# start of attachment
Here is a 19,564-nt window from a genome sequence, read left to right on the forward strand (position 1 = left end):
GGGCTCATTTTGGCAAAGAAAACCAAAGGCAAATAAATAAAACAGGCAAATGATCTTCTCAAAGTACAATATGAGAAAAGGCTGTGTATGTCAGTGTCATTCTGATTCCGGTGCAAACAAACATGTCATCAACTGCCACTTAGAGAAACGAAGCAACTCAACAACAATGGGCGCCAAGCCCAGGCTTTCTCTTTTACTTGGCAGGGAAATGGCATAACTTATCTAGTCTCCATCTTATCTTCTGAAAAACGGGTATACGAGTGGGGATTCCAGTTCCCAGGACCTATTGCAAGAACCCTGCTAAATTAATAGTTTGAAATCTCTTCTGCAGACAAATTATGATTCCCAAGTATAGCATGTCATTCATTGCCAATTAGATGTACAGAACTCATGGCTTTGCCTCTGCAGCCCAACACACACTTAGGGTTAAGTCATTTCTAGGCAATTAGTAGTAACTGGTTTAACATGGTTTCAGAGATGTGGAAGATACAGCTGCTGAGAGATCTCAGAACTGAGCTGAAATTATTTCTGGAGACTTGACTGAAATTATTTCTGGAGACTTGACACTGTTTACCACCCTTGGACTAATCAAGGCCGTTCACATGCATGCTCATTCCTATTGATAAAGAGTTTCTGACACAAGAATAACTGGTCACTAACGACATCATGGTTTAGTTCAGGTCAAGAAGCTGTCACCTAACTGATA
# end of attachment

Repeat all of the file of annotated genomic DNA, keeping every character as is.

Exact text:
Here is a 19,564-nt window from a genome sequence, read left to right on the forward strand (position 1 = left end):
GGGCTCATTTTGGCAAAGAAAACCAAAGGCAAATAAATAAAACAGGCAAATGATCTTCTCAAAGTACAATATGAGAAAAGGCTGTGTATGTCAGTGTCATTCTGATTCCGGTGCAAACAAACATGTCATCAACTGCCACTTAGAGAAACGAAGCAACTCAACAACAATGGGCGCCAAGCCCAGGCTTTCTCTTTTACTTGGCAGGGAAATGGCATAACTTATCTAGTCTCCATCTTATCTTCTGAAAAACGGGTATACGAGTGGGGATTCCAGTTCCCAGGACCTATTGCAAGAACCCTGCTAAATTAATAGTTTGAAATCTCTTCTGCAGACAAATTATGATTCCCAAGTATAGCATGTCATTCATTGCCAATTAGATGTACAGAACTCATGGCTTTGCCTCTGCAGCCCAACACACACTTAGGGTTAAGTCATTTCTAGGCAATTAGTAGTAACTGGTTTAACATGGTTTCAGAGATGTGGAAGATACAGCTGCTGAGAGATCTCAGAACTGAGCTGAAATTATTTCTGGAGACTTGACTGAAATTATTTCTGGAGACTTGACACTGTTTACCACCCTTGGACTAATCAAGGCCGTTCACATGCATGCTCATTCCTATTGATAAAGAGTTTCTGACACAAGAATAACTGGTCACTAACGACATCATGGTTTAGTTCAGGTCAAGAAGCTGTCACCTAACTGATA